Double-barrelled Town

clear when the Mendip metal industries faded away - probably long after Roman administration had gone from Britain - long after the defeat of Christianity.

This part of Britain was an early Christian stronghold. In 1991, a Roman cemetery was excavated in Shepton. In one of the graves, an amulet bearing the Christian Chi Rho symbol was found, dating from the 4th century - making this the earliest known Christian burial in these islands. Note - the earliest known. Depending on which stories you believe, Christians lived and died in this vicinity 100, 200 or even 300 years earlier.

This Western bastion of the faith (and of Romano-British civilisation) was protected from the pagan Saxon hordes by the barrier of Selwood Forest - lying to the East of here. Long after the "Arthurian" peace had given way to the Saxons in the rest of England, the West held out until 658 AD, when Kenwalh, King of the West Saxons, defeated the Britons at Penselwood (about ten miles South-East of Shepton), and opened up an invasion route into the softer Somerset lowlands.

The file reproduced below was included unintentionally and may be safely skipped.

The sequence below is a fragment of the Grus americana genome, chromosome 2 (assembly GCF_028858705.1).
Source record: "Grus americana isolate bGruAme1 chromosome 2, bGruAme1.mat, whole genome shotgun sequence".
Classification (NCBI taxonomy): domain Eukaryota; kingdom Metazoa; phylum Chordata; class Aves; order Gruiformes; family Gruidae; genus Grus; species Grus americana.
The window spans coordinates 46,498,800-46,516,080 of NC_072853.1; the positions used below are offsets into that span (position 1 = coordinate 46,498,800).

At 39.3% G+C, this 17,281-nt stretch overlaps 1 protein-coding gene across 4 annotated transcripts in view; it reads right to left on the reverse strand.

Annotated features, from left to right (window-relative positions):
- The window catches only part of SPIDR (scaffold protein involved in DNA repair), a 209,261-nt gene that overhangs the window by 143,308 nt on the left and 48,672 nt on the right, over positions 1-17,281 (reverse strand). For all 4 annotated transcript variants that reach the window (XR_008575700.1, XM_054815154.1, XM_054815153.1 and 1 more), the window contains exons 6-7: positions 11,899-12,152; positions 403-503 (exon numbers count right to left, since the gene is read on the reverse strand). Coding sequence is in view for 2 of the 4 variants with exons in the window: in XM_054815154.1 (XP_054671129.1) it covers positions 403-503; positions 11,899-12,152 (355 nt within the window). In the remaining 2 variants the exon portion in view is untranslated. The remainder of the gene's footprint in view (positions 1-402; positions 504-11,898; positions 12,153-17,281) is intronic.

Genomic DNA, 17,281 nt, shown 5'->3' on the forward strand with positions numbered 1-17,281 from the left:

By this time, the Anglo-Saxons were relatively civilised, having been converted to Christianity by Augustine and his adherents, so it seems that the barbarity which characterised most Anglo-Saxon conquests was absent here.

It was the Saxons who gave this place its first (known) name - Sceapton, meaning "Sheep-fold".

This is a broad hint to the future source of Shepton's wealth; long before the rest of England began to enclose land for sheep farming, this area was already prospering on wool. Not only was the raw wool exported, this region also made its own cloth. It was pretty coarse stuff - the finer fabrics were still imported from the Continent.

The coming of the Normans seems to have happened with little drama - except for the Anglo-Saxon lords whose lands were absorbed into the developing feudal system. The most lasting gift the Normans brought was a second name for the town - from the Mallet family, who held lands here some time after the Conquest. A Mallet had been amongst William of Normandy's knights at Hastings. (It is not known whether he played croquet.)

Shepton Mallet is amongst the earliest of England's double-barrelled town names.

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